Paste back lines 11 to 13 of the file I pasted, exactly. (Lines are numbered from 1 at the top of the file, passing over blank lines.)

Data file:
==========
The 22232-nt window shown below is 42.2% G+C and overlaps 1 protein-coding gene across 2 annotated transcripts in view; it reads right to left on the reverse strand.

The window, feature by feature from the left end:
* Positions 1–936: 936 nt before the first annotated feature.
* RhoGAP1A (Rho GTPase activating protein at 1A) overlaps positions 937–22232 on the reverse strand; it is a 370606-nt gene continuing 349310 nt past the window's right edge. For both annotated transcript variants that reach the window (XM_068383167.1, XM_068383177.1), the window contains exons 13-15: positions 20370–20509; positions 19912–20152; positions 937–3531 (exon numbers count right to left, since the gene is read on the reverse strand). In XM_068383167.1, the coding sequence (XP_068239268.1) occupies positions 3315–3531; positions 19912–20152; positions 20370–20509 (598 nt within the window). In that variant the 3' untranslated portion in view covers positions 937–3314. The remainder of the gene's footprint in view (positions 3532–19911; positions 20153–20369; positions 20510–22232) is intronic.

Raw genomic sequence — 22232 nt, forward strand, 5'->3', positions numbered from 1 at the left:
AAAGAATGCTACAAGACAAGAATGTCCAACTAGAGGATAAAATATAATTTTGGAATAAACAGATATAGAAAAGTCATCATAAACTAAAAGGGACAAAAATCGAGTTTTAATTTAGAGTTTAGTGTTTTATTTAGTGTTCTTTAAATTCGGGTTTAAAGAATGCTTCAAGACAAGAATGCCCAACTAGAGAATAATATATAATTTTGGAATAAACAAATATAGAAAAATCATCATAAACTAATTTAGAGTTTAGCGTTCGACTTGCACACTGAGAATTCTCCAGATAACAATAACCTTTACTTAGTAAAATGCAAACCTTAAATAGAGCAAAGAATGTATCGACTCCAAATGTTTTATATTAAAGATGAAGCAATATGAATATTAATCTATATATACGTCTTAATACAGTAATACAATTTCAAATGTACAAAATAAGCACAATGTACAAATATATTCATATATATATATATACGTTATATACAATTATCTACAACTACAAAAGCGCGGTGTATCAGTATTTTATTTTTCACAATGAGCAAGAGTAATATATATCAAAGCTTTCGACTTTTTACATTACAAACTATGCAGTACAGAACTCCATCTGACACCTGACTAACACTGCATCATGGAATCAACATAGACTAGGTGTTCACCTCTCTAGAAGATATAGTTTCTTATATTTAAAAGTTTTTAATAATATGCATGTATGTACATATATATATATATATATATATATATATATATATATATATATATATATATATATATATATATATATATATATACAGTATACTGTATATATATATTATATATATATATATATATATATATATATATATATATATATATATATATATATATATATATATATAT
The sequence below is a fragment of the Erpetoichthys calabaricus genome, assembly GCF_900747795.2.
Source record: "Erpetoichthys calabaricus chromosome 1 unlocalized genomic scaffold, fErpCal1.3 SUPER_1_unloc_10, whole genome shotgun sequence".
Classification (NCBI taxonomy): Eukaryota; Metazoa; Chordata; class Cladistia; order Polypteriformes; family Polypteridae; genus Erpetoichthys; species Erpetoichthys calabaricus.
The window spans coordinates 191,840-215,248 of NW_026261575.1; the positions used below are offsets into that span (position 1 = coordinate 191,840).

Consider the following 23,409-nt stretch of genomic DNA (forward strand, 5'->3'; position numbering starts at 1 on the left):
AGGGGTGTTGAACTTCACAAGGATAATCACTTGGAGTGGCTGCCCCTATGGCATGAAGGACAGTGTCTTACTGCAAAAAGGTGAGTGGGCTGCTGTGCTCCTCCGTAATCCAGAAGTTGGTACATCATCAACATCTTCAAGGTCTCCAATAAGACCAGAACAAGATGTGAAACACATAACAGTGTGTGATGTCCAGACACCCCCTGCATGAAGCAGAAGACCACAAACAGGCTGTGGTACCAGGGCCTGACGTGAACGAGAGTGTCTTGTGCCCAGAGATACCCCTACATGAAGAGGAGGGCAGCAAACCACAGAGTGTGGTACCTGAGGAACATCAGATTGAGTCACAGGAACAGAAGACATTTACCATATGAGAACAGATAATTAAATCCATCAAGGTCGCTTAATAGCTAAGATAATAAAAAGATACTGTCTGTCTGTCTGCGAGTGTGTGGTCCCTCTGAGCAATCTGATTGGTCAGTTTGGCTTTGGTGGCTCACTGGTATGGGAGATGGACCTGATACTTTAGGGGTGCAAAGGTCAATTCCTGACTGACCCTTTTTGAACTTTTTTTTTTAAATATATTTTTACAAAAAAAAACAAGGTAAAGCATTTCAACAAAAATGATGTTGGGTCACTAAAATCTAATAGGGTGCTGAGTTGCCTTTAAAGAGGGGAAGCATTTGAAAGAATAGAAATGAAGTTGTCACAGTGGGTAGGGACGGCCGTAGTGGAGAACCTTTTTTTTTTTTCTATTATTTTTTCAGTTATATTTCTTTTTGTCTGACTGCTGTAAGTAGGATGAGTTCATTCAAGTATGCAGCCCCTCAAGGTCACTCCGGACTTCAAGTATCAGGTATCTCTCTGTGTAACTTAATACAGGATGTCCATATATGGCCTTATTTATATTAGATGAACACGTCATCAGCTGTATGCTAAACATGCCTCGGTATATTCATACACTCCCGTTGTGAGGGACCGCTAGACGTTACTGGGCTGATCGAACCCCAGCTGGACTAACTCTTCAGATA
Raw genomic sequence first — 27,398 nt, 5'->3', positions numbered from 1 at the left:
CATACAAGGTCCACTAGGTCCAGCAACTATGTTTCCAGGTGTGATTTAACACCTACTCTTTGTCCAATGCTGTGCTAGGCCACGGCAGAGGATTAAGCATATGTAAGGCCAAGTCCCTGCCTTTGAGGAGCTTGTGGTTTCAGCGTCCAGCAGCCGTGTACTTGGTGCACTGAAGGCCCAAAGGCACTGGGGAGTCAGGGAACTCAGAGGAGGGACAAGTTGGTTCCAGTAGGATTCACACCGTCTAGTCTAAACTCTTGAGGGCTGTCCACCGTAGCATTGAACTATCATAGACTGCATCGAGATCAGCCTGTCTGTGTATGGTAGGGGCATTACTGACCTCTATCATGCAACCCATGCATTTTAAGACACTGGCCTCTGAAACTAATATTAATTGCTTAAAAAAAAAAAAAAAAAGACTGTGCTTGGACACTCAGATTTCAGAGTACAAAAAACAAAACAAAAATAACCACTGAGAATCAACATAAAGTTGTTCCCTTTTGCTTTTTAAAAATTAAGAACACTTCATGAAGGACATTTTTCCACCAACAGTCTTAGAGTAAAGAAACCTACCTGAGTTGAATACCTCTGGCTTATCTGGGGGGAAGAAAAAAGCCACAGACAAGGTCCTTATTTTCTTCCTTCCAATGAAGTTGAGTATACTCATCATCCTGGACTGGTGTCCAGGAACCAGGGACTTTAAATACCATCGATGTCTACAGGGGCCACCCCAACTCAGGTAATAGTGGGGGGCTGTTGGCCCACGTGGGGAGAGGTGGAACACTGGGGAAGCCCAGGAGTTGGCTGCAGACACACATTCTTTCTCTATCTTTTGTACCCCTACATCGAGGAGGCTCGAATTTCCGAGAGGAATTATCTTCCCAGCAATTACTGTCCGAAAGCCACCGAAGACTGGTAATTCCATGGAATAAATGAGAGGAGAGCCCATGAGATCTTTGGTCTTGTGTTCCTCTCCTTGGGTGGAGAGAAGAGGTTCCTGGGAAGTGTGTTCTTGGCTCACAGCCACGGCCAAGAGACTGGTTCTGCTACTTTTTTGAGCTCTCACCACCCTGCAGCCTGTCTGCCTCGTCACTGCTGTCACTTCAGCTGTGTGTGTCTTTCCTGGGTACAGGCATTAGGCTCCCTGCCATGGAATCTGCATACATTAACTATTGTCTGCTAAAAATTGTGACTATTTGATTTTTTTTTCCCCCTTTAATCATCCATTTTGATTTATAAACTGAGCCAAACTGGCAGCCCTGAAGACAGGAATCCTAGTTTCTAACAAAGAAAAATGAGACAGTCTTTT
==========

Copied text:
Consider the following 23,409-nt stretch of genomic DNA (forward strand, 5'->3'; position numbering starts at 1 on the left):
AGGGGTGTTGAACTTCACAAGGATAATCACTTGGAGTGGCTGCCCCTATGGCATGAAGGACAGTGTCTTACTGCAAAAAGGTGAGTGGGCTGCTGTGCTCCTCCGTAATCCAGAAGTTGGTACATCATCAACATCTTCAAGGTCTCCAATAAGACCAGAACAAGATGTGAAACACATAACAGTGTGTGATGTCCAGACACCCCCTGCATGAAGCAGAAGACCACAAACAGGCTGTGGTACCAGGGCCTGACGTGAACGAGAGTGTCTTGTGCCCAGAGATACCCCTACATGAAGAGGAGGGCAGCAAACCACAGAGTGTGGTACCTGAGGAACATCAGATTGAGTCACAGGAACAGAAGACATTTACCATATGAGAACAGATAATTAAATCCATCAAGGTCGCTTAATAGCTAAGATAATAAAAAGATACTGTCTGTCTGTCTGCGAGTGTGTGGTCCCTCTGAGCAATCTGATTGGTCAGTTTGGCTTTGGTGGCTCACTGGTATGGGAGATGGACCTGATACTTTAGGGGTGCAAAGGTCAATTCCTGACTGACCCTTTTTGAACTTTTTTTTTTAAATATATTTTTACAAAAAAAAACAAGGTAAAGCATTTCAACAAAAATGATGTTGGGTCACTAAAATCTAATAGGGTGCTGAGTTGCCTTTAAAGAGGGGAAGCATTTGAAAGAATAGAAATGAAGTTGTCACAGTGGGTAGGGACGGCCGTAGTGGAGAACCTTTTTTTTTTTTCTATTATTTTTTCAGTTATATTTCTTTTTGTCTGACTGCTGTAAGTAGGATGAGTTCATTCAAGTATGCAGCCCCTCAAGGTCACTCCGGACTTCAAGTATCAGGTATCTCTCTGTGTAACTTAATACAGGATGTCCATATATGGCCTTATTTATATTAGATGAACACGTCATCAGCTGTATGCTAAACATGCCTCGGTATATTCATACACTCCCGTTGTGAGGGACCGCTAGACGTTACTGGGCTGATCGAACCCCAGCTGGACTAACTCTTCAGATA
Raw genomic sequence first — 27,398 nt, 5'->3', positions numbered from 1 at the left: